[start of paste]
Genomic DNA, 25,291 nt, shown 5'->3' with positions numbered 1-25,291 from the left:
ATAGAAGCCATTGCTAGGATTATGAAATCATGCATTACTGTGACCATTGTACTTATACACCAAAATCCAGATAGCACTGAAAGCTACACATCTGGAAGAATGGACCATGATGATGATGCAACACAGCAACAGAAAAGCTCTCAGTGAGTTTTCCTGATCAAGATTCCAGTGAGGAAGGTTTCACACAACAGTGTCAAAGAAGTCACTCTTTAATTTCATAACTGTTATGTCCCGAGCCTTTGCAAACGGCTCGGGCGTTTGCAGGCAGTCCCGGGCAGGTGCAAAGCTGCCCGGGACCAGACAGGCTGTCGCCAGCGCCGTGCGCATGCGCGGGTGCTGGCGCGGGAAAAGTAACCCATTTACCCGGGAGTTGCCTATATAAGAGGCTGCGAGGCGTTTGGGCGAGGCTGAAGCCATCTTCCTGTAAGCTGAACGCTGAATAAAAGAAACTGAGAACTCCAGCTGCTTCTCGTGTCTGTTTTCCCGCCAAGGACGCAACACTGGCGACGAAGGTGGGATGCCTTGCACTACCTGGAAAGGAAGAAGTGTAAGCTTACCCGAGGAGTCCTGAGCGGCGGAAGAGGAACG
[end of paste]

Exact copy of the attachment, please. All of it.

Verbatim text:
Genomic DNA, 25,291 nt, shown 5'->3' with positions numbered 1-25,291 from the left:
ATAGAAGCCATTGCTAGGATTATGAAATCATGCATTACTGTGACCATTGTACTTATACACCAAAATCCAGATAGCACTGAAAGCTACACATCTGGAAGAATGGACCATGATGATGATGCAACACAGCAACAGAAAAGCTCTCAGTGAGTTTTCCTGATCAAGATTCCAGTGAGGAAGGTTTCACACAACAGTGTCAAAGAAGTCACTCTTTAATTTCATAACTGTTATGTCCCGAGCCTTTGCAAACGGCTCGGGCGTTTGCAGGCAGTCCCGGGCAGGTGCAAAGCTGCCCGGGACCAGACAGGCTGTCGCCAGCGCCGTGCGCATGCGCGGGTGCTGGCGCGGGAAAAGTAACCCATTTACCCGGGAGTTGCCTATATAAGAGGCTGCGAGGCGTTTGGGCGAGGCTGAAGCCATCTTCCTGTAAGCTGAACGCTGAATAAAAGAAACTGAGAACTCCAGCTGCTTCTCGTGTCTGTTTTCCCGCCAAGGACGCAACACTGGCGACGAAGGTGGGATGCCTTGCACTACCTGGAAAGGAAGAAGTGTAAGCTTACCCGAGGAGTCCTGAGCGGCGGAAGAGGAACG